Studio Owners

Ask the Experts: My Students Studio-Shopped

Q: During registration time, several of my junior and intermediate competition families shopped around at other studios, looking for the best tuition rates. Then they came to me, asking me to match the other studios' prices. I offer a higher standard of training, but I feel like if I don't compete with these other studios' fees, I'll lose several families. What should I do?

A: I understand families' concern that competitive dance is expensive. But I also believe you get what you pay for. Explain to these parents that the high level of classes you offer justifies your tuition fees. In order to provide high-quality dance education—in all genres—you must pay for the best teaching staff. You also need to give your talented faculty the tools they need to continue teaching at the highest level—sprung floors, mirrors, great sound and editing equipment, assistants. Offering a great studio space and environment are all necessary to providing the best training, and all of it comes at a cost.

Remind your parents that a quality dance education for their child is worth the investment. I like to make the comparison of a pair of Prada shoes versus shoes from Payless—they both cover your feet, but they're very different in terms of quality.

If you have some leeway in your budget, you can offer financial perks, like a discount on your summer intensive or a break in tuition for a sibling. Suggest some money-saving options, like not adding on extra choreography or offering to reuse costumes from last season. But stay strong and believe in what you have to offer at your studio.

Joanne Chapman is the owner of the award-winning Joanne Chapman School of Dance in Brampton, Ontario.

Courtesy Meg Brooker

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Movement was more than a metaphor for the fight for women's suffrage—dancers played a real role, most notably Florence Fleming Noyes, who performed her riveting solo Dance of Freedom in 1914 to embody the struggle for women's rights.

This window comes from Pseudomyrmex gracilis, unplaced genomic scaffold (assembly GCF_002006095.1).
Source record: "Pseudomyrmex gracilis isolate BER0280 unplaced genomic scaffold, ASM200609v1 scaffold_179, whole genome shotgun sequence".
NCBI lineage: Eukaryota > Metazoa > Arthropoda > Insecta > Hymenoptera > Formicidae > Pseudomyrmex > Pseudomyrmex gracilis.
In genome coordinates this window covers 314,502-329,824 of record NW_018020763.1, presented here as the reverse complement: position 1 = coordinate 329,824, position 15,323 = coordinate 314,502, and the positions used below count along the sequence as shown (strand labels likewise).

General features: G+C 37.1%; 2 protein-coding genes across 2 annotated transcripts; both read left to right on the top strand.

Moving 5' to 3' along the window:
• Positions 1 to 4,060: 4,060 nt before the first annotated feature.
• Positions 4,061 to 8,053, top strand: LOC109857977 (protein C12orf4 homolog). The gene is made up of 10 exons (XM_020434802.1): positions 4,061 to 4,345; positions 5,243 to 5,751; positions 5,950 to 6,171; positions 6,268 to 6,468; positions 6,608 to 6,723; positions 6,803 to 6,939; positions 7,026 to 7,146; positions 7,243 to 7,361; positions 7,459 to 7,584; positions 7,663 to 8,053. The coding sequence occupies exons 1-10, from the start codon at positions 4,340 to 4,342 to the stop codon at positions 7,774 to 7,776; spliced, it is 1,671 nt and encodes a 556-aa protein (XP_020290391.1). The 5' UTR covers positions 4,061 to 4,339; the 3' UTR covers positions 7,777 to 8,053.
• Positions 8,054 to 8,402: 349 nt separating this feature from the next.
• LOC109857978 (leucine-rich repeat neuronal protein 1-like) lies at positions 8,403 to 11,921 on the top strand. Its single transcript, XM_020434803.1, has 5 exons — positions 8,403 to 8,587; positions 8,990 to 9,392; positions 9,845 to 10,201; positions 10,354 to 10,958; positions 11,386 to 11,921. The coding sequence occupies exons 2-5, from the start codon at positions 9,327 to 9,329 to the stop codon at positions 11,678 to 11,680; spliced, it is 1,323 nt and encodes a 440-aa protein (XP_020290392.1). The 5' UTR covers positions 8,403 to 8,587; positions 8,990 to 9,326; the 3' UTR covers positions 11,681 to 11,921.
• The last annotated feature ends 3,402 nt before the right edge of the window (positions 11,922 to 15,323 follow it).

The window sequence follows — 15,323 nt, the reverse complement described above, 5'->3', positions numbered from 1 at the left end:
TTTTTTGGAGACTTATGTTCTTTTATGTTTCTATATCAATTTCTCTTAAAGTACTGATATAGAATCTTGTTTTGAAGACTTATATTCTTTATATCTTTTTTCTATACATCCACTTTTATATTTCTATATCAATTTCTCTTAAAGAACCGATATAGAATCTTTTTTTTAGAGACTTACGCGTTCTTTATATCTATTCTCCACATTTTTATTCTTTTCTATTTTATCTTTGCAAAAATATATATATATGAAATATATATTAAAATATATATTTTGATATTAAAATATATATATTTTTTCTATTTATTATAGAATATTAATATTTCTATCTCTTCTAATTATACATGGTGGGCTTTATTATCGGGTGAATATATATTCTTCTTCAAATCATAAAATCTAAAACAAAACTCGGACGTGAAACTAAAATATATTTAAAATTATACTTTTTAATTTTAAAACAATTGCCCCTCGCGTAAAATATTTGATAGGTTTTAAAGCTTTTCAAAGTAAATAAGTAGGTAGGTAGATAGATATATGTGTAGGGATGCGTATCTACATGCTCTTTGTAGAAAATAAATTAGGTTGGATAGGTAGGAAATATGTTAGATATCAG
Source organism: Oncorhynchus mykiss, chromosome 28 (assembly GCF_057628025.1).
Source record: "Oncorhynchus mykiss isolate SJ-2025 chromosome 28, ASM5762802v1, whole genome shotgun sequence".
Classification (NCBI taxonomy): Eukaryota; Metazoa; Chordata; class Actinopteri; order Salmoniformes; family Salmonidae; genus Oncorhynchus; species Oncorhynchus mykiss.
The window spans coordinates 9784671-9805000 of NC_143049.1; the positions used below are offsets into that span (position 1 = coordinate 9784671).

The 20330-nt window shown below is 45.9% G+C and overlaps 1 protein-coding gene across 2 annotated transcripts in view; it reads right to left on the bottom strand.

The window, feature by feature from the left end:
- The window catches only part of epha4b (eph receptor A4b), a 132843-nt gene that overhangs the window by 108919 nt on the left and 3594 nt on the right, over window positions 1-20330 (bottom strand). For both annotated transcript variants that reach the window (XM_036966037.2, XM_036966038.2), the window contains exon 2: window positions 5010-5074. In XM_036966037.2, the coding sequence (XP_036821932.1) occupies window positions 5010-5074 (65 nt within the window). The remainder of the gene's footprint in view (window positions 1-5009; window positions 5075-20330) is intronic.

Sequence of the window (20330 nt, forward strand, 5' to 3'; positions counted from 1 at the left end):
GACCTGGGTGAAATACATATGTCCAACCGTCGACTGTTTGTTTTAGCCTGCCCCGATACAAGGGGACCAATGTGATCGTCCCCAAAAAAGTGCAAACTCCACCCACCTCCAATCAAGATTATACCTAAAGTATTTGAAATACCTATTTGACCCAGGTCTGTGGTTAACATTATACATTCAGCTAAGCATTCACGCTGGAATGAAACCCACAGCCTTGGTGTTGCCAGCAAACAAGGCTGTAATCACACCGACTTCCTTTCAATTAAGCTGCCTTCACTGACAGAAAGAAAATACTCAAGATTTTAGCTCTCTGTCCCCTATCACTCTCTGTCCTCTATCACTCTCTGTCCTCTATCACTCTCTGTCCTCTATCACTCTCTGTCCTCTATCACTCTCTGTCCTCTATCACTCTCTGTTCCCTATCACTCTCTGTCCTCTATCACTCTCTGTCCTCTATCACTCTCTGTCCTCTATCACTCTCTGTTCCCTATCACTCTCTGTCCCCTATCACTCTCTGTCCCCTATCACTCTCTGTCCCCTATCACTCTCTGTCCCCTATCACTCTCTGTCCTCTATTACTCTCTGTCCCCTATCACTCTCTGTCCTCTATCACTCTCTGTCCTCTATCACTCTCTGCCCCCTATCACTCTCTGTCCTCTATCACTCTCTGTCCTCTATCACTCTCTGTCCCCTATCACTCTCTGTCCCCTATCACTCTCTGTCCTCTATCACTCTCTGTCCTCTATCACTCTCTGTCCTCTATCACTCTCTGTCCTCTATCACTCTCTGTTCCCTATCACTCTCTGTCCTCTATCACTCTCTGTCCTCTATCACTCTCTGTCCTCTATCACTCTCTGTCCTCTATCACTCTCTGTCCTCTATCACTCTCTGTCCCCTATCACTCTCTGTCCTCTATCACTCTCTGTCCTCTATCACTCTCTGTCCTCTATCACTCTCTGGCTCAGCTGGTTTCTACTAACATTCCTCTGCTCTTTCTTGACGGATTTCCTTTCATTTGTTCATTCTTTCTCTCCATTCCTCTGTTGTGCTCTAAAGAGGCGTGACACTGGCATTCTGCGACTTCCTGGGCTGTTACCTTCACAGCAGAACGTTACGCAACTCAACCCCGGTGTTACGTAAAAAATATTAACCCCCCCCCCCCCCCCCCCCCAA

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Justin Boccitto teaches a hybrid class. Photo courtesy Boccitto

Just as teachers were getting comfortable with teaching virtual classes, many studios are adding an extra challenge into the mix: in-person students learning alongside virtual students. Such hybrid classes are meant to keep class sizes down and to give students options to take class however they're comfortable.

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Dance Teacher asked four teachers what they've learned so far.

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All photos by Ryan Heffington

"Annnnnnnd—we're back!"

Ryan Heffington is kneeling in front of his iPhone, looking directly into the camera, smiling behind his bushy mustache. He's in his house in the desert near Joshua Tree, California, phone propped on the floor so it stays steady, his bright shorty shorts, tank top and multiple necklaces in full view. Music is already playing—imagine you're at a club—and soon he's swaying and bouncing from side to side, the beat infusing his bones.

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